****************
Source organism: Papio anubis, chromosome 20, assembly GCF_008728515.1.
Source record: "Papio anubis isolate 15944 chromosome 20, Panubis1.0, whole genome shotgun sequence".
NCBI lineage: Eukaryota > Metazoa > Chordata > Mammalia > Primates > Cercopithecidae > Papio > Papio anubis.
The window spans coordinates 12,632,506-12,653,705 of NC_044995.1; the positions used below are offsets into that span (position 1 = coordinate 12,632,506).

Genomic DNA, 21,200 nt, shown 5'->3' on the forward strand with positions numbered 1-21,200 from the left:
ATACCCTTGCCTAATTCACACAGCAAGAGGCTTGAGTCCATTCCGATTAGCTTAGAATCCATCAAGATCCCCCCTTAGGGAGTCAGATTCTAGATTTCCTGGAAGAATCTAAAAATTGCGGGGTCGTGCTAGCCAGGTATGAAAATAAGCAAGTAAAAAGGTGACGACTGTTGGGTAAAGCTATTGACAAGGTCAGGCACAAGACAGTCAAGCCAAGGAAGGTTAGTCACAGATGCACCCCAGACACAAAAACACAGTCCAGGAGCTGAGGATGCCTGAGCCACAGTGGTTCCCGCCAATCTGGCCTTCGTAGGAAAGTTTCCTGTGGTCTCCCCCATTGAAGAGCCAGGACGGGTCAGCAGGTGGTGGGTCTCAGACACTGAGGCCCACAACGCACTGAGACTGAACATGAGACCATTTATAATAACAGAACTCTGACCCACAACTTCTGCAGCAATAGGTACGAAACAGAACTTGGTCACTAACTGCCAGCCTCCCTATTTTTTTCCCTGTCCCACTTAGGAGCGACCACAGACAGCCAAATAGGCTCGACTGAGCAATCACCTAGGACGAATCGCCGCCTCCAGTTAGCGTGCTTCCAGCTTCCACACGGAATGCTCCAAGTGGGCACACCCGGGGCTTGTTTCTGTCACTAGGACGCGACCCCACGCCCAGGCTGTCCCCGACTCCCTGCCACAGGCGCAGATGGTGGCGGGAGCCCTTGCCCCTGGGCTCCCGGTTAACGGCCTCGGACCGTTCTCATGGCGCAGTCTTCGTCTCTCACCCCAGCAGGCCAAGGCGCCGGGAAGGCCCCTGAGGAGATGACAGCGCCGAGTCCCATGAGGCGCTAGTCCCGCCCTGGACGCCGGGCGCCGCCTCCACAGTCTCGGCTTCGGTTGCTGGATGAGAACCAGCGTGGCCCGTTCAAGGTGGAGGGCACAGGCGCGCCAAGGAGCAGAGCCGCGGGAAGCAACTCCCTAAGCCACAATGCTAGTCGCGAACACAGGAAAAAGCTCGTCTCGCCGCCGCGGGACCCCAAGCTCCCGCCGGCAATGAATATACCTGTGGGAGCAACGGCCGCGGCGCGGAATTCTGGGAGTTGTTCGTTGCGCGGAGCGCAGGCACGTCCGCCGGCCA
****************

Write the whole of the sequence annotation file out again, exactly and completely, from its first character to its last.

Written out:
Source organism: Papio anubis, chromosome 20, assembly GCF_008728515.1.
Source record: "Papio anubis isolate 15944 chromosome 20, Panubis1.0, whole genome shotgun sequence".
NCBI lineage: Eukaryota > Metazoa > Chordata > Mammalia > Primates > Cercopithecidae > Papio > Papio anubis.
The window spans coordinates 12,632,506-12,653,705 of NC_044995.1; the positions used below are offsets into that span (position 1 = coordinate 12,632,506).

Genomic DNA, 21,200 nt, shown 5'->3' on the forward strand with positions numbered 1-21,200 from the left:
ATACCCTTGCCTAATTCACACAGCAAGAGGCTTGAGTCCATTCCGATTAGCTTAGAATCCATCAAGATCCCCCCTTAGGGAGTCAGATTCTAGATTTCCTGGAAGAATCTAAAAATTGCGGGGTCGTGCTAGCCAGGTATGAAAATAAGCAAGTAAAAAGGTGACGACTGTTGGGTAAAGCTATTGACAAGGTCAGGCACAAGACAGTCAAGCCAAGGAAGGTTAGTCACAGATGCACCCCAGACACAAAAACACAGTCCAGGAGCTGAGGATGCCTGAGCCACAGTGGTTCCCGCCAATCTGGCCTTCGTAGGAAAGTTTCCTGTGGTCTCCCCCATTGAAGAGCCAGGACGGGTCAGCAGGTGGTGGGTCTCAGACACTGAGGCCCACAACGCACTGAGACTGAACATGAGACCATTTATAATAACAGAACTCTGACCCACAACTTCTGCAGCAATAGGTACGAAACAGAACTTGGTCACTAACTGCCAGCCTCCCTATTTTTTTCCCTGTCCCACTTAGGAGCGACCACAGACAGCCAAATAGGCTCGACTGAGCAATCACCTAGGACGAATCGCCGCCTCCAGTTAGCGTGCTTCCAGCTTCCACACGGAATGCTCCAAGTGGGCACACCCGGGGCTTGTTTCTGTCACTAGGACGCGACCCCACGCCCAGGCTGTCCCCGACTCCCTGCCACAGGCGCAGATGGTGGCGGGAGCCCTTGCCCCTGGGCTCCCGGTTAACGGCCTCGGACCGTTCTCATGGCGCAGTCTTCGTCTCTCACCCCAGCAGGCCAAGGCGCCGGGAAGGCCCCTGAGGAGATGACAGCGCCGAGTCCCATGAGGCGCTAGTCCCGCCCTGGACGCCGGGCGCCGCCTCCACAGTCTCGGCTTCGGTTGCTGGATGAGAACCAGCGTGGCCCGTTCAAGGTGGAGGGCACAGGCGCGCCAAGGAGCAGAGCCGCGGGAAGCAACTCCCTAAGCCACAATGCTAGTCGCGAACACAGGAAAAAGCTCGTCTCGCCGCCGCGGGACCCCAAGCTCCCGCCGGCAATGAATATACCTGTGGGAGCAACGGCCGCGGCGCGGAATTCTGGGAGTTGTTCGTTGCGCGGAGCGCAGGCACGTCCGCCGGCCA